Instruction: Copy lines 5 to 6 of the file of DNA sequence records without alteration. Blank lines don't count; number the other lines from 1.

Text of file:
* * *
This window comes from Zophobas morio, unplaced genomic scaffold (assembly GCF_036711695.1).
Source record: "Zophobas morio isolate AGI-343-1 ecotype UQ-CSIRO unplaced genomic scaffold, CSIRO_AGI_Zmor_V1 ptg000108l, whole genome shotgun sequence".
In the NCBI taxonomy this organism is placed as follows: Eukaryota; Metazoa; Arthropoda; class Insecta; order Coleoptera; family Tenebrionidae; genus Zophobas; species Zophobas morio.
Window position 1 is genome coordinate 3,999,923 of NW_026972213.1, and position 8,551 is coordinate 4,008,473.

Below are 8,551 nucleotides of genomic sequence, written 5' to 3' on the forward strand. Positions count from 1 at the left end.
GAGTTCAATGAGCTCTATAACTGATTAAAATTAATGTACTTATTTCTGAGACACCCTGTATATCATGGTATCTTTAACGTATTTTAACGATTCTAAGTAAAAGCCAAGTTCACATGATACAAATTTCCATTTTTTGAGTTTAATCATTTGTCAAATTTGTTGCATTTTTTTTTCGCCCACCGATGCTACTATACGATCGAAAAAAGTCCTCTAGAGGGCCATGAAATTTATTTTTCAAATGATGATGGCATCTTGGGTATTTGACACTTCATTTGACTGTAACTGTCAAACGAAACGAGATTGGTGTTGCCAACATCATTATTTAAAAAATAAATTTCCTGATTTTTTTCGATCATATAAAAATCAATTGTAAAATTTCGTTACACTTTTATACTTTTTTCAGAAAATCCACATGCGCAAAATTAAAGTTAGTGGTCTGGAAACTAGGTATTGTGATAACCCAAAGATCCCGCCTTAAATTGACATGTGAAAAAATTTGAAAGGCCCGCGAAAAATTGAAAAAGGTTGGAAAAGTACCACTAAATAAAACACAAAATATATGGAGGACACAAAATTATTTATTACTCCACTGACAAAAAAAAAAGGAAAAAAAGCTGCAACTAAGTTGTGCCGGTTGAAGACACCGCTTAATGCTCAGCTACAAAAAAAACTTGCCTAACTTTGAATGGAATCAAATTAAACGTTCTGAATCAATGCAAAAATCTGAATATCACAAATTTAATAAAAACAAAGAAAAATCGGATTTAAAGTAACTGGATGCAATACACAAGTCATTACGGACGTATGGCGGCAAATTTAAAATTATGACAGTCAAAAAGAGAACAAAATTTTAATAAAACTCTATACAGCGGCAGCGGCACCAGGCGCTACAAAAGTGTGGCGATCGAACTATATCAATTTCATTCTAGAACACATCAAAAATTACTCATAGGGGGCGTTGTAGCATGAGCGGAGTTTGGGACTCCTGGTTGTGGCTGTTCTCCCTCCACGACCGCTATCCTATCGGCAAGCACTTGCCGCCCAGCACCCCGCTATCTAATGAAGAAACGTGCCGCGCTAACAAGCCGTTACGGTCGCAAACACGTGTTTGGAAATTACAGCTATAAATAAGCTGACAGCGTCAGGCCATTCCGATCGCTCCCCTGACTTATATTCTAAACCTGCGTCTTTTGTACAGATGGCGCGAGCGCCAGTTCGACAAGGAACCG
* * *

Below are 8,551 nucleotides of genomic sequence, written 5' to 3' on the forward strand. Positions count from 1 at the left end.
GAGTTCAATGAGCTCTATAACTGATTAAAATTAATGTACTTATTTCTGAGACACCCTGTATATCATGGTATCTTTAACGTATTTTAACGATTCTAAGTAAAAGCCAAGTTCACATGATACAAATTTCCATTTTTTGAGTTTAATCATTTGTCAAATTTGTTGCATTTTTTTTTCGCCCACCGATGCTACTATACGATCGAAAAAAGTCCTCTAGAGGGCCATGAAATTTATTTTTCAAATGATGATGGCATCTTGGGTATTTGACACTTCATTTGACTGTAACTGTCAAACGAAACGAGATTGGTGTTGCCAACATCATTATTTAAAAAATAAATTTCCTGATTTTTTTCGATCATATAAAAATCAATTGTAAAATTTCGTTACACTTTTATACTTTTTTCAGAAAATCCACATGCGCAAAATTAAAGTTAGTGGTCTGGAAACTAGGTATTGTGATAACCCAAAGATCCCGCCTTAAATTGACATGTGAAAAAATTTGAAAGGCCCGCGAAAAATTGAAAAAGGTTGGAAAAGTACCACTAAATAAAACACAAAATATATGGAGGACACAAAATTATTTATTACTCCACTGACAAAAAAAAAAGGAAAAAAAGCTGCAACTAAGTTGTGCCGGTTGAAGACACCGCTTAATGCTCAGCTACAAAAAAAACTTGCCTAACTTTGAATGGAATCAAATTAAACGTTCTGAATCAATGCAAAAATCTGAATATCACAAATTTAATAAAAACAAAGAAAAATCGGATTTAAAGTAACTGGATGCAATACACAAGTCATTACGGACGTATGGCGGCAAATTTAAAATTATGACAGTCAAAAAGAGAACAAAATTTTAATAAAACTCTATACAGCGGCAGCGGCACCAGGCGCTACAAAAGTGTGGCGATCGAACTATATCAATTTCATTCTAGAACACATCAAAAATTACTCATAGGGGGCGTTGTAGCATGAGCGGAGTTTGGGACTCCTGGTTGTGGCTGTTCTCCCTCCACGACCGCTATCCTATCGGCAAGCACTTGCCGCCCAGCACCCCGCTATCTAATGAAGAAACGTGCCGCGCTAACAAGCCGTTACGGTCGCAAACACGTGTTTGGAAATTACAGCTATAAATAAGCTGACAGCGTCAGGCCATTCCGATCGCTCCCCTGACTTATATTCTAAACCTGCGTCTTTTGTACAGATGGCGCGAGCGCCAGTTCGACAAGGAACCG